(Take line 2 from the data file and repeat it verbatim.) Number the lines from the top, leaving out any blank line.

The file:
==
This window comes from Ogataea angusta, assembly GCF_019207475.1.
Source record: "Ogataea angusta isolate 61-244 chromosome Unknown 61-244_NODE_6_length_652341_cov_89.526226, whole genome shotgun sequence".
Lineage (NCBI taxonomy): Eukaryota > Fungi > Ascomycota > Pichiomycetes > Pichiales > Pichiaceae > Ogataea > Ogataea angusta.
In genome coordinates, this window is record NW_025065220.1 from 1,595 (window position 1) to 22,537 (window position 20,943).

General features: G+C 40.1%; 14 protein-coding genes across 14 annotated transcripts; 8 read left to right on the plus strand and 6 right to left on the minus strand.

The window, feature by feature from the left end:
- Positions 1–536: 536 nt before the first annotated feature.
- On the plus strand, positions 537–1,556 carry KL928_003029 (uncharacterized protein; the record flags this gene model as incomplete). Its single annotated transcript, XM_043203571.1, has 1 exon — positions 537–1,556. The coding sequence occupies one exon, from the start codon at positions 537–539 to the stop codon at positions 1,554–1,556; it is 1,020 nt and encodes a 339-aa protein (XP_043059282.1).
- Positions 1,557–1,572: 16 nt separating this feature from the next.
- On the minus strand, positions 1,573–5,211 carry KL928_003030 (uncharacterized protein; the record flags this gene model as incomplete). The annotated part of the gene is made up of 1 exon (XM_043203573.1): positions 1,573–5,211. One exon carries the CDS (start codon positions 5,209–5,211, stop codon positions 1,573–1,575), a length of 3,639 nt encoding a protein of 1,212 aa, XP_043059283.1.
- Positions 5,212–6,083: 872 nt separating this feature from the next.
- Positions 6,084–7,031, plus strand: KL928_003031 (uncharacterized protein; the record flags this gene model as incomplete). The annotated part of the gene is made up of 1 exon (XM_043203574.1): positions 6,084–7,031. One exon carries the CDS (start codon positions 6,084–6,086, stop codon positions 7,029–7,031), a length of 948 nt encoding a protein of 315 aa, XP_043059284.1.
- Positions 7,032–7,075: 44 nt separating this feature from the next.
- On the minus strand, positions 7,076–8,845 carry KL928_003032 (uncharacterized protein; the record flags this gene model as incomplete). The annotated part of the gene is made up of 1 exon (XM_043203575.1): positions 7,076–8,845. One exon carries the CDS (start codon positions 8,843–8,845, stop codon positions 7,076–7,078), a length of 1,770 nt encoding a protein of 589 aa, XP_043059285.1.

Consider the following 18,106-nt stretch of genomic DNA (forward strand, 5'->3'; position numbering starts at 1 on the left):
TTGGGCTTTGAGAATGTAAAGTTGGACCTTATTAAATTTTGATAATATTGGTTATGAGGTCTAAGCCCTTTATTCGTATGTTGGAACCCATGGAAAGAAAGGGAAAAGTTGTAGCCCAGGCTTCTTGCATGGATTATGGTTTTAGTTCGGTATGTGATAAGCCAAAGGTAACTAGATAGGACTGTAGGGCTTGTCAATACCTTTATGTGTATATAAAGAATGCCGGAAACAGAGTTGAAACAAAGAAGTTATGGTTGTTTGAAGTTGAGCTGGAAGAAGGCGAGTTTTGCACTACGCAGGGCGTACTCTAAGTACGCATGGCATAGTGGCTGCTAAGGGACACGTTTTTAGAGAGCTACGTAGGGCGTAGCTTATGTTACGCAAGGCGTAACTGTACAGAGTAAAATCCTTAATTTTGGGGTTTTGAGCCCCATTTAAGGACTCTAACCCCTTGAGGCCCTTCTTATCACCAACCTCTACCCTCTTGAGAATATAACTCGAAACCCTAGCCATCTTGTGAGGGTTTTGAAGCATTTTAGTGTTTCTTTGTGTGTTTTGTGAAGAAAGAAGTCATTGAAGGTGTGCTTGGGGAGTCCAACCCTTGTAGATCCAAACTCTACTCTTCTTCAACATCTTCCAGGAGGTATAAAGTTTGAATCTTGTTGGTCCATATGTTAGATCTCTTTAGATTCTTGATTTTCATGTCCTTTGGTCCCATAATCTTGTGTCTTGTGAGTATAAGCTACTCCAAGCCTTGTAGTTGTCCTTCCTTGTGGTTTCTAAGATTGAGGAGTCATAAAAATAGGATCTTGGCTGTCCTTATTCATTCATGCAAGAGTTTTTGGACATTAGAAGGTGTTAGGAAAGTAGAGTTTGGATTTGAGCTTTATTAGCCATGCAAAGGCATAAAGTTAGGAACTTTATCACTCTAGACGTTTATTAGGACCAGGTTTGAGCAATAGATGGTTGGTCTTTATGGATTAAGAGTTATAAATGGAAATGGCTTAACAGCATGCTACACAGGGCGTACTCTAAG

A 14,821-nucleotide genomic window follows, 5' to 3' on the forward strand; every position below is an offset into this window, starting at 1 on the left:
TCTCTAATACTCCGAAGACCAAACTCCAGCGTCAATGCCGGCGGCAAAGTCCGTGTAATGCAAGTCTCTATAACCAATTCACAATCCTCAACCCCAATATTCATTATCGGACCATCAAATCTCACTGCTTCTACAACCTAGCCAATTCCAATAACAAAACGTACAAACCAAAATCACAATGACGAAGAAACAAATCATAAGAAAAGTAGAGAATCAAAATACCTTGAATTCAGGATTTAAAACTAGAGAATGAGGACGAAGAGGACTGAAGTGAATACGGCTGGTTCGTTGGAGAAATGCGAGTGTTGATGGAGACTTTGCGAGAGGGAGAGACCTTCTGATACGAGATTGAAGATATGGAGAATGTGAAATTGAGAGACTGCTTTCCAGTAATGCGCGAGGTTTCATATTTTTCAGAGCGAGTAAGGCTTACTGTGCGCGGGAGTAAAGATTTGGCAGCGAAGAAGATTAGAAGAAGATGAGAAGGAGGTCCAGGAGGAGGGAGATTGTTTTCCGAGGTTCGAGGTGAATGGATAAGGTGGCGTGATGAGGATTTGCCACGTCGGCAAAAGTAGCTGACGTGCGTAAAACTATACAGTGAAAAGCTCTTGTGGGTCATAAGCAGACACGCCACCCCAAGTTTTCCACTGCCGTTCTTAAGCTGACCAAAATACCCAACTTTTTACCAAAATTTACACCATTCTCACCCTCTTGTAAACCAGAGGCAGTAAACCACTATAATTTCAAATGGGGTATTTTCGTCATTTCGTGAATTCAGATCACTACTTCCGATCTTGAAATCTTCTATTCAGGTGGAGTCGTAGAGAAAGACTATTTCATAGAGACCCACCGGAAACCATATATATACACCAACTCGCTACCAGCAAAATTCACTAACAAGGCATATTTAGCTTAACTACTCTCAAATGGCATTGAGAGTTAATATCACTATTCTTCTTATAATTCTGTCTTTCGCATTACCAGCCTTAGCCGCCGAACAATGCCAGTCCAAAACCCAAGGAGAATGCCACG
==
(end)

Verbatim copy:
Source record: "Ogataea angusta isolate 61-244 chromosome Unknown 61-244_NODE_6_length_652341_cov_89.526226, whole genome shotgun sequence".